We then went for a walk around Hanley, accompanied by licencing officers and several police officers. The first road we walked up was Piccadilly, which has a few smaller pubs and bars on it, which generally were quiet, as were the restaurants we passed. Part way up Piccadilly, temporary barriers had been put across the road to prevent parking, though there were still some cars parked in the area, and one foolhardy driver tried to nip past the barrier while we stood there with the police. They were soon moved off.

As we reached the top of Piccadilly, I was quite surprised by the number of taxis, all parked up waiting. We rounded the corner of Piccadilly and headed towards Trinity Street where the top of the street was now closed off, with two ambulances parked just inside the gate. The noise hit me as soon as we rounded the corner from the bars and pubs that now line Trinity Street. There seemed to be a lot of people outside the bars, not queuing but just milling about, however as the street was closed off with another barrier at the bottom and access was also resticted against Foundry Street from Hope Street, it was in effect a pedestrian-only zone. There were a number of police just watching what was happening in the street, and as one officer explained to me, having so many bars in such a small area made it much easier to police, especially in contrast to the spreadout nature of the nightlife in Hanley I remembered from the late 1990s.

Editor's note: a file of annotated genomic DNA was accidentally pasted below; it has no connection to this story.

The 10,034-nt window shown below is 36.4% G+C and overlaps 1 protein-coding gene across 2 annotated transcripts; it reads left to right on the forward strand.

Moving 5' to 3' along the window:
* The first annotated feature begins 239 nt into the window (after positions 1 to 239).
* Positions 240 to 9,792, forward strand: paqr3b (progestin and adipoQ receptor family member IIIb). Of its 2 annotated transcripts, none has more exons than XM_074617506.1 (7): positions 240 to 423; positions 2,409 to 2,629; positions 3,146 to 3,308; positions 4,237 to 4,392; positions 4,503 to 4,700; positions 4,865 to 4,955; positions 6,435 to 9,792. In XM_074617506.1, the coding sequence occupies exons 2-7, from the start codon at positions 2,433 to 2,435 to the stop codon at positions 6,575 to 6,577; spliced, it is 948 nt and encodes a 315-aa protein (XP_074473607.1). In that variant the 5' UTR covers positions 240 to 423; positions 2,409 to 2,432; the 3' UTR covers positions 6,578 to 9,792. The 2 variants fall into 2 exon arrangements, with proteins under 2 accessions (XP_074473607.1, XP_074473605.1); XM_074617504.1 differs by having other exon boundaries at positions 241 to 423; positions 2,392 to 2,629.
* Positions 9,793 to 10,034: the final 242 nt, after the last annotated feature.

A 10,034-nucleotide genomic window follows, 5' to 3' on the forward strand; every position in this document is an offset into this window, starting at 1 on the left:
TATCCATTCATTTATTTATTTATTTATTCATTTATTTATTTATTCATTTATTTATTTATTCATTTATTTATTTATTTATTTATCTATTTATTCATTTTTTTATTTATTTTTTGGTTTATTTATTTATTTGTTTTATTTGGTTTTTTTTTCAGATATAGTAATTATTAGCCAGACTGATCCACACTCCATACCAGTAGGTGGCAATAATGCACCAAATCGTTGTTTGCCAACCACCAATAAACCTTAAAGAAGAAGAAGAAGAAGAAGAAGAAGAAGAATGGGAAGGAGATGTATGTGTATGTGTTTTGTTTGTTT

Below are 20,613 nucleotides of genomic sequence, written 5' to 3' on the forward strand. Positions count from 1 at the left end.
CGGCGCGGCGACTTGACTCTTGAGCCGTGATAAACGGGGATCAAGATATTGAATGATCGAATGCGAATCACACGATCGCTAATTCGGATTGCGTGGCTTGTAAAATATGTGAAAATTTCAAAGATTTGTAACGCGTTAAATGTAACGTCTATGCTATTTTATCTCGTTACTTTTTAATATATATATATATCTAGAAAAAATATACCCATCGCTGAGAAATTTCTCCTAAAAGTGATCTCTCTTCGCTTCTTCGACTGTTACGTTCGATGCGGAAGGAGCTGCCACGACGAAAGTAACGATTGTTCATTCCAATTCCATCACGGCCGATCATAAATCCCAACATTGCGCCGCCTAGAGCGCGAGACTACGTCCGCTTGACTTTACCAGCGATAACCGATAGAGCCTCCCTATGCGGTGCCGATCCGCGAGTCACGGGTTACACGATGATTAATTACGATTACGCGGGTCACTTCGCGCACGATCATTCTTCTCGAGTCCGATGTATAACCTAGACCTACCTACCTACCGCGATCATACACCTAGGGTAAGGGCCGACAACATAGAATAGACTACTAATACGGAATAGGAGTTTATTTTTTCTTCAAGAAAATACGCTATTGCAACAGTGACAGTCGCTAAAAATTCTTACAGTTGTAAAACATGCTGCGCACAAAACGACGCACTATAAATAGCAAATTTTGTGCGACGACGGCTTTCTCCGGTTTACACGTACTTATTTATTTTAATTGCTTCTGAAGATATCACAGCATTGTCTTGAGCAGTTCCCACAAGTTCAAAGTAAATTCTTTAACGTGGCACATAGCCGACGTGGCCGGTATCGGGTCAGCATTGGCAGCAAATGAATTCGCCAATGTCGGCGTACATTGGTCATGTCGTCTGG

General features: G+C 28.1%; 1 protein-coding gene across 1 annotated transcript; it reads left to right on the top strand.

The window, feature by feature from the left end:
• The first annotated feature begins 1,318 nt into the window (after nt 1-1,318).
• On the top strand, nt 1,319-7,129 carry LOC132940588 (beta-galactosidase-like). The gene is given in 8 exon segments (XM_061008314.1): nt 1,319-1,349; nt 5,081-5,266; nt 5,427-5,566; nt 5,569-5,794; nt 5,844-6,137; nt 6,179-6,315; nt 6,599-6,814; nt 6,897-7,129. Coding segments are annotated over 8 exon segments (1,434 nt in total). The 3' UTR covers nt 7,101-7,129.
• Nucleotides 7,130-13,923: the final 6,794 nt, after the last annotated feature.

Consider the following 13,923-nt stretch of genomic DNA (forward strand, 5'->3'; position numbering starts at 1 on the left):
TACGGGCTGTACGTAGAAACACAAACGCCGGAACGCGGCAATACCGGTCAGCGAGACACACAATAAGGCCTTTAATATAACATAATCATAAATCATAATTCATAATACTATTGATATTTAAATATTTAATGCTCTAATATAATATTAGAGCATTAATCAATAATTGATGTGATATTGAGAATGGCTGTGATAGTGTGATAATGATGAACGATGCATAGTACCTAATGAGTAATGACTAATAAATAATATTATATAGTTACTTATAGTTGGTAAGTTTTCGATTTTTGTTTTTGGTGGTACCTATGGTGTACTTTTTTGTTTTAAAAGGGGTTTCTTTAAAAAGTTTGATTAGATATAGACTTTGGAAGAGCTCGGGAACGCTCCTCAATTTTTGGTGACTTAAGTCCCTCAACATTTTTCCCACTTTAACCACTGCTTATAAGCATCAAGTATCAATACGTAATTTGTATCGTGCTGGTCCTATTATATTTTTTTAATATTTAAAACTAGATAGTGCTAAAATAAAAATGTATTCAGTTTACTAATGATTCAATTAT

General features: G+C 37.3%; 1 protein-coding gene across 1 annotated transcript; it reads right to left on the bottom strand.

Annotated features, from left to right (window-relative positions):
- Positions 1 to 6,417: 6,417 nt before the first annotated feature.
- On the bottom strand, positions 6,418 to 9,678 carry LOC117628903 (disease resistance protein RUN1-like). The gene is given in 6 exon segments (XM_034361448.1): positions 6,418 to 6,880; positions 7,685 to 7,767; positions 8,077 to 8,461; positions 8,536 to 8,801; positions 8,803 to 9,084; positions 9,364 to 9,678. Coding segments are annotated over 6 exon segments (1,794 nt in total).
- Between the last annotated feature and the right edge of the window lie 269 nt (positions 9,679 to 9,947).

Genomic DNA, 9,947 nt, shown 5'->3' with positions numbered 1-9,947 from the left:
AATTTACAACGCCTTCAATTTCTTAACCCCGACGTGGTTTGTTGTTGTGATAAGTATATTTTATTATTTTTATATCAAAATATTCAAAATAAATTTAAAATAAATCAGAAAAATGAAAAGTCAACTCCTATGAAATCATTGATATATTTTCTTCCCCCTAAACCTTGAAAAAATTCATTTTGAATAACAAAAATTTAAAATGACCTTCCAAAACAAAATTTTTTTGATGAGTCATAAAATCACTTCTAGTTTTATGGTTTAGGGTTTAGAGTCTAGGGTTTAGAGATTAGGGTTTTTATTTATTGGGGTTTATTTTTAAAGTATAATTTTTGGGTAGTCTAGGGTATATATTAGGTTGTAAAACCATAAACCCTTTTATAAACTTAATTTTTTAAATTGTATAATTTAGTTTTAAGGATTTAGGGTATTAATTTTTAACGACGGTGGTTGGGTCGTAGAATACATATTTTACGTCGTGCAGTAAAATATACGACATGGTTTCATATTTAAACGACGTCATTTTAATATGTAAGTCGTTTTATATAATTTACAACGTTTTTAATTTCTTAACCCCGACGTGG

At the bottom of the road, we turned into Gitana Street, where we stopped to talk to the team outside the Night Church. I’d read about them in the paper, but it was quite nice to actually see them in action, handing out sweets and chatting. They offer refreshments and a chilled environment for clubbers to relax and talk about life, their worries and their problems. You can read more about them at We then moved on past the back of the old Theatre Royal, which now houses Liquid, Envy and JJ’s before heading back to the police station.